Posted By RichC on September 16, 2018
I hate seeing any of my friends borrow money … especially when the borrowing is at high rates as it often is for those struggling with bills and living month to month. It is particularly frustrating when they are still use credit cards with rates in the double digits, are paying the minimum and often get dinged with late fees and penalties … a great reasons not to begin down the borrowing path.
Still, for responsible money managers, credit cards are a great way to use OPM (Other People’s Money) to make purchases online or not having to walk around with a wallet full of cash … but it is a slippery slope. So heed the warning of people who help those in debt like Dave Ramsey if concerned.
That said, there are some good deals when using credit cards for those who have excellent credit and always pay off their monthly balance (mentioned before). Besides not have to walk around with cash, you can end up with cash-back (or other perks) just for the things you purchase all the time (gas, groceries, apparel). Perhaps the best known long time "cash back" credit card issuer is Discover. For decades (at least since my first Discover Card in 1986), they have offered a no-annual-fee card with 1% cash back on all purchases – nice, but very common nowadays. Most credit card aficionados are expecting more. So Discover has been adding to that with an additional 4% bonus on certain categories each quarter (see calendar) — you need to watch limits and sign up online if you play this game. Still, getting 5% back on Amazon shopping (Oct – Dec) can be pretty nice.
Travelers using airlines and hotels have even more incentives from banks who strike deals with "miles" programs. Delta and American Express are known for their Skymiles cards which I have used for years and other airlines have partnered with other banks. My current favorite is Chase and Southwest since it seems much simpler for me to track and use … but can be confusing as well since their cards are in 3 tiers and all have annual fees — you’ll need to calculate the miles earned vs annual fees (plus excellent sign up deals in most cases — particularly Southwest’s Business Credit Cards).
In recent years we’ve moved towards simpler strategies and reducing the game playing. Bank of America credit cards have become favorites since the credit limits are high, cards free of annual fees and the one I appreciate the most has the same year around cash-back perks that range from 3% for gas stations, 2% for groceries and 1% on everything else. Simple and they can be issued in a business name (not fond of their online access) and personal (straight forward online access).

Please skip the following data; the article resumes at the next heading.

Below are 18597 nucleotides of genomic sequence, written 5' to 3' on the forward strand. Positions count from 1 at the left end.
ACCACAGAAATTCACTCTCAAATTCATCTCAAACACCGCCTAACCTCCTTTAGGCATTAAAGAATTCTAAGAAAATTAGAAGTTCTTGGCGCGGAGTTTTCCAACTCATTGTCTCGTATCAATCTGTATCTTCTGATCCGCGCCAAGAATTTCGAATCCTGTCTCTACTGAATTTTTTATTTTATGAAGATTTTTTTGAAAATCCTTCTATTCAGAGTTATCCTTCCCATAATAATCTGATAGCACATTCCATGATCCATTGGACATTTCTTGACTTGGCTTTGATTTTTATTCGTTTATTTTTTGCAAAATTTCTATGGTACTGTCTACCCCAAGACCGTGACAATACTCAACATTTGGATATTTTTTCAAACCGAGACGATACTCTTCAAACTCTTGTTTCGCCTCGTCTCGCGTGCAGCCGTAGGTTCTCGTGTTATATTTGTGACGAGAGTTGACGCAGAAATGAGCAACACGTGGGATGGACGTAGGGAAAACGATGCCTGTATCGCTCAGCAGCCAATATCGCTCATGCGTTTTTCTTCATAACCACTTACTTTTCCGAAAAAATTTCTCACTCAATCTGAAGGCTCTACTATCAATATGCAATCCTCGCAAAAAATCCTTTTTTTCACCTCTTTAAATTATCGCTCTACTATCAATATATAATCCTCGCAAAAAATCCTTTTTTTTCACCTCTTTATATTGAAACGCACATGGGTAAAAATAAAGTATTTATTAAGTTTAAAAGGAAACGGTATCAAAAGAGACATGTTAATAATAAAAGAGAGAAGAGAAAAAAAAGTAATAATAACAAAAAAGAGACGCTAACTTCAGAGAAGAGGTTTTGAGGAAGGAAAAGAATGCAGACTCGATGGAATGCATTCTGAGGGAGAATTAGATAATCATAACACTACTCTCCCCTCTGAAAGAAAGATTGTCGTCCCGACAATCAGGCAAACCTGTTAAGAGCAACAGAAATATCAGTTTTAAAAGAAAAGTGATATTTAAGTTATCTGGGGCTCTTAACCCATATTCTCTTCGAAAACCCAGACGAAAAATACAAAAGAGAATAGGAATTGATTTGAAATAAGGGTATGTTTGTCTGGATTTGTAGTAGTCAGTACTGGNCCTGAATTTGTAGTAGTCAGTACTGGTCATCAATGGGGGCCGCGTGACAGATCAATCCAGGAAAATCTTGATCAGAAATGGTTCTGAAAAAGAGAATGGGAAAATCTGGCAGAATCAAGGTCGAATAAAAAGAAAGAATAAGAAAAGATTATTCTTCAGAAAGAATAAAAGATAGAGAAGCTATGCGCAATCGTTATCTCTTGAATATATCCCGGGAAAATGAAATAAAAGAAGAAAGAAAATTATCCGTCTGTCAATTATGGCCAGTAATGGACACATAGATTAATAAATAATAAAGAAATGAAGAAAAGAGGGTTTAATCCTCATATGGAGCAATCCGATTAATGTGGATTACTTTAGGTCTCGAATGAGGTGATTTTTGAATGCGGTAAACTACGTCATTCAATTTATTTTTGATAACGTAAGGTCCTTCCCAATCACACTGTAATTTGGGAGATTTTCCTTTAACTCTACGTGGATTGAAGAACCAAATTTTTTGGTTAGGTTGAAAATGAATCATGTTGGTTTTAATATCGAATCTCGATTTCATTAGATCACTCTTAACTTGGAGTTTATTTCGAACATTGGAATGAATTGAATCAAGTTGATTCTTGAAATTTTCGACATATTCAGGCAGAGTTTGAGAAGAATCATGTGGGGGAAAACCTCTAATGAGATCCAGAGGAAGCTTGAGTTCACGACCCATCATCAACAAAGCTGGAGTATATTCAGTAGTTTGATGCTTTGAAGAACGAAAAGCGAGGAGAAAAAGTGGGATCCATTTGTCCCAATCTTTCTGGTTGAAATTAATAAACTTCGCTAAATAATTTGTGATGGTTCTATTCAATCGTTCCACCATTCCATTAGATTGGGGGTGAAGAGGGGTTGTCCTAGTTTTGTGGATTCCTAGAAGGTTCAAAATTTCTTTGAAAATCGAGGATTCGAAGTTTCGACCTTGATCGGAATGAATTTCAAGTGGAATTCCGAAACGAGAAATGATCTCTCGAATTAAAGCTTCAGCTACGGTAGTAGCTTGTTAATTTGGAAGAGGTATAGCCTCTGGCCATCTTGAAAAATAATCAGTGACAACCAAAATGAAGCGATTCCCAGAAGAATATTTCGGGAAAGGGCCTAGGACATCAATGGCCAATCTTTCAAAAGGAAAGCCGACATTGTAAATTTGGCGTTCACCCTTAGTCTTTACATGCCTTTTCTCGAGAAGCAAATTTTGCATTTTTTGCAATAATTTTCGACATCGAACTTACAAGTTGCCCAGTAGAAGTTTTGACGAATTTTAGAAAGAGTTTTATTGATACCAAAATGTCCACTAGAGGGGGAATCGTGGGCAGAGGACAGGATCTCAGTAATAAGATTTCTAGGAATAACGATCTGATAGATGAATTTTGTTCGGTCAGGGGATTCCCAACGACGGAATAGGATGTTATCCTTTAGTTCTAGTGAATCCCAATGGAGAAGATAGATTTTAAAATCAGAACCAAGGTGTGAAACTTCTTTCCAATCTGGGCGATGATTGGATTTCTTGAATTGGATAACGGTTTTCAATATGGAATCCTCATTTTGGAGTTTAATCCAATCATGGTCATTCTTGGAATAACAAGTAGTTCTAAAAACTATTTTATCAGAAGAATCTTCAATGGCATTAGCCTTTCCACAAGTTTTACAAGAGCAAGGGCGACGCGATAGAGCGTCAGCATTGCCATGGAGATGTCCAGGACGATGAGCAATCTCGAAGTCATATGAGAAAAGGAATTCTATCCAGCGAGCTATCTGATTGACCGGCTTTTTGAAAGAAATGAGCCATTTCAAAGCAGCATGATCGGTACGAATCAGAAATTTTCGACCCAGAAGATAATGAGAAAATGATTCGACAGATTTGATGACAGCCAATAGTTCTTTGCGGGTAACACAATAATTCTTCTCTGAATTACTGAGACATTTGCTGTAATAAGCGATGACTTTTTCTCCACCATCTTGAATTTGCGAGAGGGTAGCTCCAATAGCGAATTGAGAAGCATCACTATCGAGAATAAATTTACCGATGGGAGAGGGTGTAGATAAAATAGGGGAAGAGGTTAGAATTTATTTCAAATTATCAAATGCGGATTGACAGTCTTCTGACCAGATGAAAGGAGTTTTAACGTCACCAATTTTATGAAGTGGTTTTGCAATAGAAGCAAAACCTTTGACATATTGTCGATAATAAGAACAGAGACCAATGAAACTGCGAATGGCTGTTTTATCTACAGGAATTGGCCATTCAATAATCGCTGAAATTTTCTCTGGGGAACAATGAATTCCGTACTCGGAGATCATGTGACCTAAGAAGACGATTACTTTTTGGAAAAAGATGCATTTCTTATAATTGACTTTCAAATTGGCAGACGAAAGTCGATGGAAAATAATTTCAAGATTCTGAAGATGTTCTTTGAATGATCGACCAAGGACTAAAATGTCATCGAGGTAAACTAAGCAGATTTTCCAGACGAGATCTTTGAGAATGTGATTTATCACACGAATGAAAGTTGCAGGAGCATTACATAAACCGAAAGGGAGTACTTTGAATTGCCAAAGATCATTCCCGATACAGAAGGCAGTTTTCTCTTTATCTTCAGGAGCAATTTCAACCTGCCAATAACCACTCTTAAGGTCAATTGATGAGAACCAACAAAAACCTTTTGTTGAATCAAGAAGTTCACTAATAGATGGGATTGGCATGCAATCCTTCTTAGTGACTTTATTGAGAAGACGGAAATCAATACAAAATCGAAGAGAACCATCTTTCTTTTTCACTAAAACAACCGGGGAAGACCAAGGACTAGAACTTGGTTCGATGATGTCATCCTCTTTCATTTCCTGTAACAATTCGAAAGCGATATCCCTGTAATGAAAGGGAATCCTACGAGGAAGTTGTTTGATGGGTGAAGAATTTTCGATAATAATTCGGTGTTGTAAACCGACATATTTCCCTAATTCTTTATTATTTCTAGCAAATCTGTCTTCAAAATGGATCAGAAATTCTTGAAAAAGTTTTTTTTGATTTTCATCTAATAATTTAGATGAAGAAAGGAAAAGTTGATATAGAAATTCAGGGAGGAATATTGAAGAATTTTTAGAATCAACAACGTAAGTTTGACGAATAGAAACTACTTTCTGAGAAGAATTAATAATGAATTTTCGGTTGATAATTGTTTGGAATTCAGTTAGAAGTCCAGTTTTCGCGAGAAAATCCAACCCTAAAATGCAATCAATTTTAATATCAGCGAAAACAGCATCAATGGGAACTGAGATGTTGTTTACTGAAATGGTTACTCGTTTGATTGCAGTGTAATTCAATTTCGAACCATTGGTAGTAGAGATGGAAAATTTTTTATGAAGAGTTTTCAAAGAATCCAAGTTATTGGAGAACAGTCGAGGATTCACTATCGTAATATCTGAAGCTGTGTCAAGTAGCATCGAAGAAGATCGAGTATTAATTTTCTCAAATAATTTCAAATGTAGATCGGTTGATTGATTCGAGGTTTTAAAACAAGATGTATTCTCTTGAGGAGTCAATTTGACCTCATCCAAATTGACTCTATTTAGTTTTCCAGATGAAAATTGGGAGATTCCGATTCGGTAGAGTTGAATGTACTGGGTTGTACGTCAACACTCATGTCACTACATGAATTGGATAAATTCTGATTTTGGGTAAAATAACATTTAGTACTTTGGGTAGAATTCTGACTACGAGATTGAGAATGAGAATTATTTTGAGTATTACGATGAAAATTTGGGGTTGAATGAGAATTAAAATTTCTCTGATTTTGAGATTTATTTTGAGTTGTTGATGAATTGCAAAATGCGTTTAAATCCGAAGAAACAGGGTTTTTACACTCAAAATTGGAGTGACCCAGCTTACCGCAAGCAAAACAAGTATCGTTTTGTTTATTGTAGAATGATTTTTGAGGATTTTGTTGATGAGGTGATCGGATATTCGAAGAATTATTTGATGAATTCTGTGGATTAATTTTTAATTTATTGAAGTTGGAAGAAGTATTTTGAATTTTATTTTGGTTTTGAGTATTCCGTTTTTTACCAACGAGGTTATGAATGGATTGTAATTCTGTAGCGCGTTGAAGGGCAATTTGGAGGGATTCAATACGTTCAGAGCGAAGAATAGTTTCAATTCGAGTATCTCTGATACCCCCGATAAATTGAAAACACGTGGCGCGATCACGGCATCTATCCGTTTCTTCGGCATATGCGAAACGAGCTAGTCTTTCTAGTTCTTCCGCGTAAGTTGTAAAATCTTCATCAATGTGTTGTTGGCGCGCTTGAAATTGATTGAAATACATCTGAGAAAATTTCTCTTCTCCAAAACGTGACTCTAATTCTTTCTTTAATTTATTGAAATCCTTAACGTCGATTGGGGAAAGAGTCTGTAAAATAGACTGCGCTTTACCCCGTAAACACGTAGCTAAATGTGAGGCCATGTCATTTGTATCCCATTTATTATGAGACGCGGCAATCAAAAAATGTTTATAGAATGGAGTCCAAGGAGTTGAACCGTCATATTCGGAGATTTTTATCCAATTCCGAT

Another simple way to using credit cards is through and investment account. A couple online brokers offer premiums to the 1% cash-back IF you deposit the cash in your investment account. Fidelity is currently offering their no-annual-fee card and 2% cash back on purchases if you deposit funds in one of their accounts.
Lately I’ve been tempted to switch to the Capital One Savor card due to the dining and entertainment perk of 4% and the waiving of their annual fee. Not bad.
Capital One is also a favorite due to continuing to promote 0% loans on their cards yet another year (even as interest rates rise). Of course we all know 0% comes with strings … but their strings are thinner than most. In fact, if you don’t mind carrying the liability of a balance on your card, a loan on your Capital One credit card can be had at 0% for 18 months with only a 2% transaction fee. Just for kicks … you could advance yourself $10,000 for a transaction fee of $200 and plunk the money into a recently offered Huntington Bank 19 mo. CD that earns 2.85%APY. (you’re borrowing $10K for $200, then saving it in conservative CD that will return $461 … all with OPM while leading and savings rates are rising. It would be hard to lose on this kind of deal.)
Obviously playing around with borrowed money and credit cards comes with risk. Are the games and gains worth signing up for new cards just to get the sign-up perks of a few hundred dollars or a bunch of airline miles … only if you KNOW you can responsibly manage your finances.